The basic algorithm for solving a standard maximization problem is covered in Section 4.3. This process, called the Simplex Method, uses matrices and row operations to gauge whether an objective function is maximized at corner points.
In the example below, I write out a standard maximization problem from an application and then solve it with the Simplex Method.
Although a relative extrema may seem to be very similar to an absolute extrema, they are actually quite different. The term “relative” means compared to numbers nearby…so a relative extrema is either a bump or a dip on the function.
The term “absolute” means the most extreme on the entire function. An absolute extrema is the very highest or lowest point on the function. This may occur at a bump or a dip. They may also occur at the ends of the function if it is defined on a closed interval.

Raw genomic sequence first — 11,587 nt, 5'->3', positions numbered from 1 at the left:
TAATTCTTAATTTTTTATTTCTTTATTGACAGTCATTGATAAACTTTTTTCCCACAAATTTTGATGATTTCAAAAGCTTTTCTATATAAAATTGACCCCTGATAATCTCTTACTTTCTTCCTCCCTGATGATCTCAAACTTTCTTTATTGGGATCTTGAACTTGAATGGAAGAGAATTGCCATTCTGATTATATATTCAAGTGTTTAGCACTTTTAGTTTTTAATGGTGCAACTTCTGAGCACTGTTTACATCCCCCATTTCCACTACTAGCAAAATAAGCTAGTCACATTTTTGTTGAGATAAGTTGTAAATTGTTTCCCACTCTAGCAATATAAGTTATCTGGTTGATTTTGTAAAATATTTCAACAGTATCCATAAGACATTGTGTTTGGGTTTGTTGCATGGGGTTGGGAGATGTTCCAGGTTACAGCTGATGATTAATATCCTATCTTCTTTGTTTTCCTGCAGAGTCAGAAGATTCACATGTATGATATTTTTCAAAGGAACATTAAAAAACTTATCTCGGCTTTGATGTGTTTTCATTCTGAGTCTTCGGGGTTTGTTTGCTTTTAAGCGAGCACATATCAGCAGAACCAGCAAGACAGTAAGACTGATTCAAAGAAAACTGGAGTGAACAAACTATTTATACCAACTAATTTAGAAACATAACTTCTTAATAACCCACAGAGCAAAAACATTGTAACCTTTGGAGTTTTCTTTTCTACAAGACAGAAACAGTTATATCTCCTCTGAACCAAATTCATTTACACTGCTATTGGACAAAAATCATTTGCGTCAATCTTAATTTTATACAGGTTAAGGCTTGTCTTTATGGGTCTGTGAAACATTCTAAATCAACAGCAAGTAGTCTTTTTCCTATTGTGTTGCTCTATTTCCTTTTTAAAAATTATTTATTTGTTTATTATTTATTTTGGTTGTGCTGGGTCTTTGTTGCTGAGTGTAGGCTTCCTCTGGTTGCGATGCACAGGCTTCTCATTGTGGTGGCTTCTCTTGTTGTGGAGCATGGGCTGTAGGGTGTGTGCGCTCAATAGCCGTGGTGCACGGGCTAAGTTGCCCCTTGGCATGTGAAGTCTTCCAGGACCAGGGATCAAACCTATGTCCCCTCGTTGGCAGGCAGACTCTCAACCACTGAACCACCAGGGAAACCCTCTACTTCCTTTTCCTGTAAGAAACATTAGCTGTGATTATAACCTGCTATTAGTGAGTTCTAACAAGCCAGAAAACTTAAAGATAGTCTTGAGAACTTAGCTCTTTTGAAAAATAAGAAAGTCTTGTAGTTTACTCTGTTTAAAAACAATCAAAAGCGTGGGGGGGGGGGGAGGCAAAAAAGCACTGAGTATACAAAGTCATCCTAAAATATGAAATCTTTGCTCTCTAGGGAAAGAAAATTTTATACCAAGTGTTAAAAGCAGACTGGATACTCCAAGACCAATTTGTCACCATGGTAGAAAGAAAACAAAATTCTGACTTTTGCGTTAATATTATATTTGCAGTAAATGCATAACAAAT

The MathFAQ below illustrates how to find these points on a function.
In a previous Math-FAQ, we looked at the different parts of a parabola. Based on this information, you know that to find the x intercepts of a parabola we need to solve a quadratic equation. When we solve a quadratic equation to find the x intercepts of the graph, you might expect to always have solutions. But as the Math-FAQ below shows, this is not always the case.